Washington D.C.: Overview

[Note the dates in this post. This is a trip report from a trip long ago. Most of this post and perhaps a slight majority of the later posts were written soon after the trip. The remaining 40% of the text was filled in years later from my notes.]

A friend of mine got married on June 9th 2007 in Northern Virginia, not far from where I grew up. I decided to use the wedding as an excuse to explore Washington D.C. Although I was raised in the vicinity, I haven't often been there since elementary school. I figured it deserved another look. I stayed in the D.C. area on this trip from June 7th through June 14th.

I suppose I should summarize my impressions of Washington.

D.C. provides an intellectual and cultural smorgasbord through its many government offices and innumerable free, quality museums. Having already visited many of the most famous attractions (the Capitol, the White House, and museums such as the Natural History Museum, the American History Museum, and the Air and Space Museum), I presumed I'd be able to explore the rest of what I was interested in and some of D.C.'s distinctive neighborhoods on a five day trip. I soon learned I was very wrong. Although I managed to see many attractions, I could easily spend weeks if not a few months exploring D.C. It's got enough cultural attractions to rival New York City.

D.C. feels different from many other cities. Partially it's because the skyline is clean -- D.C.'s regulations force all buildings to be short (i.e., no skyscrapers). Partially it's the tons of marble used in building many institutions. Partially it's the presence of quiet, uncrowded streets, often with single family houses, mere blocks from major sites, such as the streets three blocks east of the Capitol.

The metro system feels like a good version of those in most cities. It's clean and generally efficient; one doesn't have to look at the schedule and plan around it.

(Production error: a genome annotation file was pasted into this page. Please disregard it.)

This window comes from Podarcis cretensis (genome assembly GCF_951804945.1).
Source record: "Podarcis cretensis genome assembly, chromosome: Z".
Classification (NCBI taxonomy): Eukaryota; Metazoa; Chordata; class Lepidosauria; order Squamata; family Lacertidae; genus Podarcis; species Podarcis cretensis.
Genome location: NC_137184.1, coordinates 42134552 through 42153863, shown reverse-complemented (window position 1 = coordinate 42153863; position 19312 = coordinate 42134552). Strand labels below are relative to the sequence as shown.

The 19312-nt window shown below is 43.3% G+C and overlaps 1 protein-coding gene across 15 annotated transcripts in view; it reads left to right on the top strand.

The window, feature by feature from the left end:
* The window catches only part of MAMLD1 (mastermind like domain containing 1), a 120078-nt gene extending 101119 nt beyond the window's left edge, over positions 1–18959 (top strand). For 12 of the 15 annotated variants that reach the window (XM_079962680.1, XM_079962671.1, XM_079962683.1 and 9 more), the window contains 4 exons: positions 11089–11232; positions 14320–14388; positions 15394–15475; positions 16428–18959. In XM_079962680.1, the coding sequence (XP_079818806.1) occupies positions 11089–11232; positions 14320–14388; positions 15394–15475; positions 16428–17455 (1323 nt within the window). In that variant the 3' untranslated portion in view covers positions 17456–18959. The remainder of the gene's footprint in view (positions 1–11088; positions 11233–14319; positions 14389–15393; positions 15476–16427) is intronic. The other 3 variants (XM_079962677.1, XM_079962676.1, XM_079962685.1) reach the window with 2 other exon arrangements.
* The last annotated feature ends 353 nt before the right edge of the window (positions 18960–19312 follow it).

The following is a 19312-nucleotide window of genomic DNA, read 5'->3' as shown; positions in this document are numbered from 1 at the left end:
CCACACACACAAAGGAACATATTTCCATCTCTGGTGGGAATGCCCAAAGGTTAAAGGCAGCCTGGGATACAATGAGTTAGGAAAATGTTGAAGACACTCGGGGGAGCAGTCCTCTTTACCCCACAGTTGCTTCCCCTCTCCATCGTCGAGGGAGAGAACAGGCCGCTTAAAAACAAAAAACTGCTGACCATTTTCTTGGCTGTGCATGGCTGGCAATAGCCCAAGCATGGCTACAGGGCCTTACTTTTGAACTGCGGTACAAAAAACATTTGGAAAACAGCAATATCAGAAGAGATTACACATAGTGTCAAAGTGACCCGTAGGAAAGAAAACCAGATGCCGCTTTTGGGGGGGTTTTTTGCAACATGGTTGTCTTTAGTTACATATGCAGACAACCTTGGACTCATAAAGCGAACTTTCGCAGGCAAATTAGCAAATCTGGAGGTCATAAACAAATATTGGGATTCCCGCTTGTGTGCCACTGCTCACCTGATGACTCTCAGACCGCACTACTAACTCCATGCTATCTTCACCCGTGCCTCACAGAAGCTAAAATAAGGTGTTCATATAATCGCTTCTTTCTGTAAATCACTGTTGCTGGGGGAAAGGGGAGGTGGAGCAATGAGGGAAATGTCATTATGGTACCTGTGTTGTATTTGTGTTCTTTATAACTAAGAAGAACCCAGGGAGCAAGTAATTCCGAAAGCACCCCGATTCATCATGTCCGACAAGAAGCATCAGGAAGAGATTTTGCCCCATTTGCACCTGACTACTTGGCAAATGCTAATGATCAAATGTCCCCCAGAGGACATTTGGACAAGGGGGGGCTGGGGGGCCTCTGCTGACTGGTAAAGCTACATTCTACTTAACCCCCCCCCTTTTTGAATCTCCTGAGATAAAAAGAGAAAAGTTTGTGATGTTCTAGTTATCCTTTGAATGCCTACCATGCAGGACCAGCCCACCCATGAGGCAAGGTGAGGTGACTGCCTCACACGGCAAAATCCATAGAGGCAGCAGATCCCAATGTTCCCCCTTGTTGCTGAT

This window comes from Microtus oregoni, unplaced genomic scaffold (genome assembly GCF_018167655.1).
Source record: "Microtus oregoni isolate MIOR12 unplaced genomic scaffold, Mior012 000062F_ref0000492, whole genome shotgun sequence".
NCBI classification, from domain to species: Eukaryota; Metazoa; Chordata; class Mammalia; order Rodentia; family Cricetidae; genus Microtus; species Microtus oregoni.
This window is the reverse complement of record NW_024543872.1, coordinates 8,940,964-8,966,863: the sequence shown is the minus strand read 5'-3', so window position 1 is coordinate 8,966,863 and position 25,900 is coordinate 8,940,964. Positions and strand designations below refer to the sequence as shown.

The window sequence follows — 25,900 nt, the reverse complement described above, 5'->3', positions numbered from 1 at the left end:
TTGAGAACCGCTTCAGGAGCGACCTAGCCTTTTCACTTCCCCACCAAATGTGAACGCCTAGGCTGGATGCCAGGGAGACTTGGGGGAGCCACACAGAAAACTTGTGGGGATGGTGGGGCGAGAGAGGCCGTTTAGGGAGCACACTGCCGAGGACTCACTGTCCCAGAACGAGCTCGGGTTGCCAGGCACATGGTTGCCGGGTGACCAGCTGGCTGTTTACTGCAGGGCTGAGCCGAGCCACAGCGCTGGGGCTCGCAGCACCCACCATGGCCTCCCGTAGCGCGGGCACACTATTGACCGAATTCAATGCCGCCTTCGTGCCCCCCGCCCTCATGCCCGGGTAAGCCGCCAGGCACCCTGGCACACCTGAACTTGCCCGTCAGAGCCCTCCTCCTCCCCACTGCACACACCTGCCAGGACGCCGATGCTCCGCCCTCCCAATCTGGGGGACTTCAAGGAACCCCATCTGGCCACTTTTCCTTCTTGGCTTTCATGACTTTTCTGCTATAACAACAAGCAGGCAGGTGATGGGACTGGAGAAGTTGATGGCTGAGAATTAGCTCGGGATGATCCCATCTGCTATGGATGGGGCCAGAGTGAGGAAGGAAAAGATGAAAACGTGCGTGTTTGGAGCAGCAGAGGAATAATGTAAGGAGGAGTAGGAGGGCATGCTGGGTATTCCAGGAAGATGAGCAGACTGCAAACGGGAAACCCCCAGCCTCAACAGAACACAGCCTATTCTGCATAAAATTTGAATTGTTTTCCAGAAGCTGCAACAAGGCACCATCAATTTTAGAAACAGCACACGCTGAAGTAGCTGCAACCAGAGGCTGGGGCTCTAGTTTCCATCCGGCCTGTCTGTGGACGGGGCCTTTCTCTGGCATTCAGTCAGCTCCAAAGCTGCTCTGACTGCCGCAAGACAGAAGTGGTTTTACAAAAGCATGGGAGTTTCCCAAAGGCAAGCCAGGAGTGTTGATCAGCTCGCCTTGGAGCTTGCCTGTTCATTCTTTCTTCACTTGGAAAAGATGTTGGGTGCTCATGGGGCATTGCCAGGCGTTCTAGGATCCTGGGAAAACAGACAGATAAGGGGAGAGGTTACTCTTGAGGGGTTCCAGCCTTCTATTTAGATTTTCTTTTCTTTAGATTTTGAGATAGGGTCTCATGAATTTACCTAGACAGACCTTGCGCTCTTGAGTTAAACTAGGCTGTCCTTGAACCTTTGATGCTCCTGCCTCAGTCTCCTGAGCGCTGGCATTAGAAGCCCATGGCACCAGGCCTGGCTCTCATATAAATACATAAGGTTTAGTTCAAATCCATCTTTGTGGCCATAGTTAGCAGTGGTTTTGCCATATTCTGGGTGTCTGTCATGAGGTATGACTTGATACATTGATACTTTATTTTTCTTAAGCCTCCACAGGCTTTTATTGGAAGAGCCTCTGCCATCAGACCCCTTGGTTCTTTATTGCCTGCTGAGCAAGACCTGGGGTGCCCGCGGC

I'd forgotten how temperamental the weather could be, changing from blue skies to rain within two hours and returning to blue skies two hours later. As long as one is prepared, this variability is not a problem. Indeed, it can even be a blessing, reducing the temperature to a more comfortable amount for a few hours. Each day during this trip was usually in the 80s and humid. Because of this, after day two I avoided the peak unpleasantness by planning major walking excursions only in the late afternoon or evening.

While reading guide books, I observed the city is constantly under construction and renovation. Union Station fell into disrepair to the point of having its roof leak, causing chunks of plaster to fall from the ceiling, until it was renovated in the 1980s. (It looks great now.) The Botanic Garden was closed in 1997 for renovations due to, as one guide book called it, "general dilapidation," reopening in 2001. The Smithsonian American Art Museum and the National Portrait Gallery, colocated in the Old Patent Office building, recently reopened after a six-year renovation. The National Museum of American History is currently closed for renovation. Meanwhile, several new museums and other sites opened in the last few years. Amusingly, the guide books I borrowed from the library, all published in different years within the last four years, all said the Capitol Visitors Center, being built underneath the capitol, would open the following year.

My home region, Northern Virginia, is as lush and green as I remember it, with many two-lane roads winding through forests. (Well, at least areas that look like forests. There can't be large forests so close to D.C.) The trees are tall. The highways, however, vary in pleasantness; many have tall, ugly, sound-blocking walls.

Incidentally, all the national museums searched our bags upon entry. Once inside, some (but not all), let us keep our bags with us.

I'll conclude with an interesting thing I learned: I was surprised to read that the metro system was built mostly in the 1970s and 1980s (see Washington Metro Area Transit Authority: Metro History (PDF) and George Mason University's Center of History and New Media: Building the Washington Metro). This is surprising because most cities' subway systems were built before cities became too developed, before property rights and people density make it difficult to build without running into lots of opposition. By the way, though both web sites have interesting tales about Metro's history, GMU's online exhibit also explains the architectural design of the stations and the construction techniques for the lines, among other things. For instance, I learned that the yellow line's Potomac crossing is a tunnel that was built above ground, floated to the right place, then sunk.

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